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Mapping Patients’ Perceived Facilitators and Barriers to In-Center Hemodialysis Attendance to the Health Belief Model: Insights from a Qualitative Study

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Previous research has shown that deliberate withdrawal, skipping, and/or shortening hemodialysis sessions has become a major health problem associated with poor clinical outcomes and early mortality in patients with end-stage renal disease (ESRD). However, patients’ experiences with this treatment remain largely unexplored. This study aimed to explore patients’ perceived facilitators and barriers to in-center hemodialysis attendance and map these findings to the Health Belief Model.


A qualitative exploratory study was conducted with a purposive sample. Semi-structured interviews were conducted and submitted to thematic analysis.


Twenty-four patients (66.2 ± 12.3 years old; length of time on hemodialysis: 35.2 ± 51.5 months) were interviewed. Five major facilitators (social support, perceived benefits, self-efficacy, time on dialysis, and risk/susceptibility perception) and two barriers (lack of knowledge about ESRD and hemodialysis, and psychosocial costs) were identified.


Adherence to the prescribed regimen of hemodialysis attendance is a complex and multidimensional phenomenon that involves an interaction between modifying factors (social support, disease and treatment knowledge, time on dialysis) and patients’ perceived benefits, perceived risks, self-efficacy, and treatment costs. This study findings expand knowledge by suggesting that perceiving health benefits from the beginning of treatment, self-efficacy to deal with dialysis demands, and purpose in life are important facilitators of adherence to in-center hemodialysis sessions. Furthermore, it suggests that the impact of the hemodialysis regimen on the emotional well-being of family members is an important barrier. Future interventions should focus on skills training to promote self-efficacy and family coping with the demands of in-center hemodialysis, improve disease and treatment knowledge, and help balance perceived benefits with dialysis costs.

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The authors would like to thank the head nurses of the dialysis centers where the recruitment took place and the participants for their time and availability to share their experiences with us.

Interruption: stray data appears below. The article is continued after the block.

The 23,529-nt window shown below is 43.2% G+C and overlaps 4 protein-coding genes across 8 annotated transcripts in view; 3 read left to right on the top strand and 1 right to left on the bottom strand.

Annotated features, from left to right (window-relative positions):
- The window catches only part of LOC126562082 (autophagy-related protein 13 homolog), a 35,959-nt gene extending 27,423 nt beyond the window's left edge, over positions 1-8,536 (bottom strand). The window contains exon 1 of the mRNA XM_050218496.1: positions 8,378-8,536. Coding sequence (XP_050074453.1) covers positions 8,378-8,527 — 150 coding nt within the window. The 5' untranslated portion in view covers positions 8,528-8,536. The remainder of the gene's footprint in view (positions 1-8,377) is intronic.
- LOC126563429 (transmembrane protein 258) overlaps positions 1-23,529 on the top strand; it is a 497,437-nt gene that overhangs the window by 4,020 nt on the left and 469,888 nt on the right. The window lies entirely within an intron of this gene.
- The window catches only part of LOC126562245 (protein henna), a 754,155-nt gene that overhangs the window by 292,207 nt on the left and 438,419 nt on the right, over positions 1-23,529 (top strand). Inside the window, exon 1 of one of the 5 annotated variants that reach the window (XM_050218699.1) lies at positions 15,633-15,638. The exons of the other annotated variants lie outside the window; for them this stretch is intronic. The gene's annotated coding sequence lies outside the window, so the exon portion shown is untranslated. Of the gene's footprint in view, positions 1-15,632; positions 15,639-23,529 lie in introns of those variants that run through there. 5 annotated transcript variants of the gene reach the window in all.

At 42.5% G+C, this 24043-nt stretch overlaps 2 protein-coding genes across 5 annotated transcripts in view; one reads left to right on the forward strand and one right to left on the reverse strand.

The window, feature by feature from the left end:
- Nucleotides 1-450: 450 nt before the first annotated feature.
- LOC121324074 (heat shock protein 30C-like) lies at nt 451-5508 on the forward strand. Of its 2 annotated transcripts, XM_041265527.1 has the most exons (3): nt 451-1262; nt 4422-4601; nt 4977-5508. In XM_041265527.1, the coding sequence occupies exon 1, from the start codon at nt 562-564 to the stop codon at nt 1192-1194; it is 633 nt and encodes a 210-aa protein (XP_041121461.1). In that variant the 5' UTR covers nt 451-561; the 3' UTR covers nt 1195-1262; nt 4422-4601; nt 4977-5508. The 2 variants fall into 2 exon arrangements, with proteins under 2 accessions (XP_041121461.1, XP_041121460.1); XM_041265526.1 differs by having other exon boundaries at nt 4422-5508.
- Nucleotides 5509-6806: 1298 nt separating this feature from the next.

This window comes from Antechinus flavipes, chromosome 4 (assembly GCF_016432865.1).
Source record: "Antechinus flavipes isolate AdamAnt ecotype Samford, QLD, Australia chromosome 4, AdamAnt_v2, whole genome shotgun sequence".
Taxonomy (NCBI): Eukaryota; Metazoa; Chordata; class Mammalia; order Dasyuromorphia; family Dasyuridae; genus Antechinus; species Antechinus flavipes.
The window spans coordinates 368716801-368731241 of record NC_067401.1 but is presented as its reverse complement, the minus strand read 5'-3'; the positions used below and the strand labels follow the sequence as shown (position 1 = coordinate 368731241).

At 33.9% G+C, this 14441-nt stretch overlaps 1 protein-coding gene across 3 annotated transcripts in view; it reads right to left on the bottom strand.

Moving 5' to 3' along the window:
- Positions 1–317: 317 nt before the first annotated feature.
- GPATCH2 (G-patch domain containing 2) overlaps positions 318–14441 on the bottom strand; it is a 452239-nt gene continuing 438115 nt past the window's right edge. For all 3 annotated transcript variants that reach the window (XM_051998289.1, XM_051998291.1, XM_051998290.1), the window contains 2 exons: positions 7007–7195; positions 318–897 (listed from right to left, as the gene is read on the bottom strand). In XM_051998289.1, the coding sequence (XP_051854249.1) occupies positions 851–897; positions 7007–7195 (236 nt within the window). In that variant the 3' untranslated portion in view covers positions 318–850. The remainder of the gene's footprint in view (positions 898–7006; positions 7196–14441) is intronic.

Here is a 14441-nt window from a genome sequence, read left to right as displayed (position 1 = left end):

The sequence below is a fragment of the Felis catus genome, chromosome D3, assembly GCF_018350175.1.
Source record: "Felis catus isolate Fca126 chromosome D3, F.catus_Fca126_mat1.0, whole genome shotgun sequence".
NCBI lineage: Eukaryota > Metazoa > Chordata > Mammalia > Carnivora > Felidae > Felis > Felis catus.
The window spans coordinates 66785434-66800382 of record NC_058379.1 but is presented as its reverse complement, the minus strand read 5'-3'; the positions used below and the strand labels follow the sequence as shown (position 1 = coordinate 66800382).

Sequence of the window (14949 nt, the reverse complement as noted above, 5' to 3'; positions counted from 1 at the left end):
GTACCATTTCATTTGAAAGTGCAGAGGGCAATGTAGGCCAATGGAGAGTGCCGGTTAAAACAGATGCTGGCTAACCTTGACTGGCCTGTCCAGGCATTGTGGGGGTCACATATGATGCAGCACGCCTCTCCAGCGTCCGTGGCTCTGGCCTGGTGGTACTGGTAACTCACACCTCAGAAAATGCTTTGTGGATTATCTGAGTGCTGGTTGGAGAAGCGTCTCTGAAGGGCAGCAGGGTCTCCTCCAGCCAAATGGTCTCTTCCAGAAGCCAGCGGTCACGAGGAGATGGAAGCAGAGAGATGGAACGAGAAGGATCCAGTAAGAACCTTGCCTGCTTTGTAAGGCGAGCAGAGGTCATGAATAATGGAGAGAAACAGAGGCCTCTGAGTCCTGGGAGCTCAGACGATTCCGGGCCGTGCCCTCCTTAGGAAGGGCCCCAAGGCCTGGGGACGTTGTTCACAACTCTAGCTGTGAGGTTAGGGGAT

This work was supported by the project POCI-01–0145-FEDER-030228, funded by FEDER, through COMPETE2020- Programa Operacional Competitividade e Internacionalização (POCI), and by national funds (OE), through FCT/MCTES. Additionally, Helena Sousa has a PhD grant scholarship (reference number DFA/BD/4821/2020) financed by FCT (Fundação para a Ciência e Tecnologia) through FSE (Fundo Social Europeu).

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Conceptualization, data curation, and formal analysis: Daniela Figueiredo, Oscar Ribeiro, Helena Sousa; funding acquisition: Daniela Figueiredo, Helena Sousa; investigation, methodology and project administration: Daniela Figueiredo; supervision: Daniela Figueiredo, Oscar Ribeiro, Alan J. Christensen; writing—original draft: Helena Sousa; writing—review & editing: Daniela Figueiredo, Oscar Ribeiro, Alan J. Christensen.

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Correspondence to Helena Sousa.

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Informed consent was obtained from all individual participants included in the study. Additional informed consent was obtained from all individual participants for whom identifying information is included in this article. All procedures performed in studies involving human participants were in accordance with the ethical standards of the institutional and/or national research committee and with the 1964 Helsinki declaration and its later amendments or comparable ethical standards.

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Sousa, H., Ribeiro, O., Christensen, A.J. et al. Mapping Patients’ Perceived Facilitators and Barriers to In-Center Hemodialysis Attendance to the Health Belief Model: Insights from a Qualitative Study. Int.J. Behav. Med. 30, 97–107 (2023).

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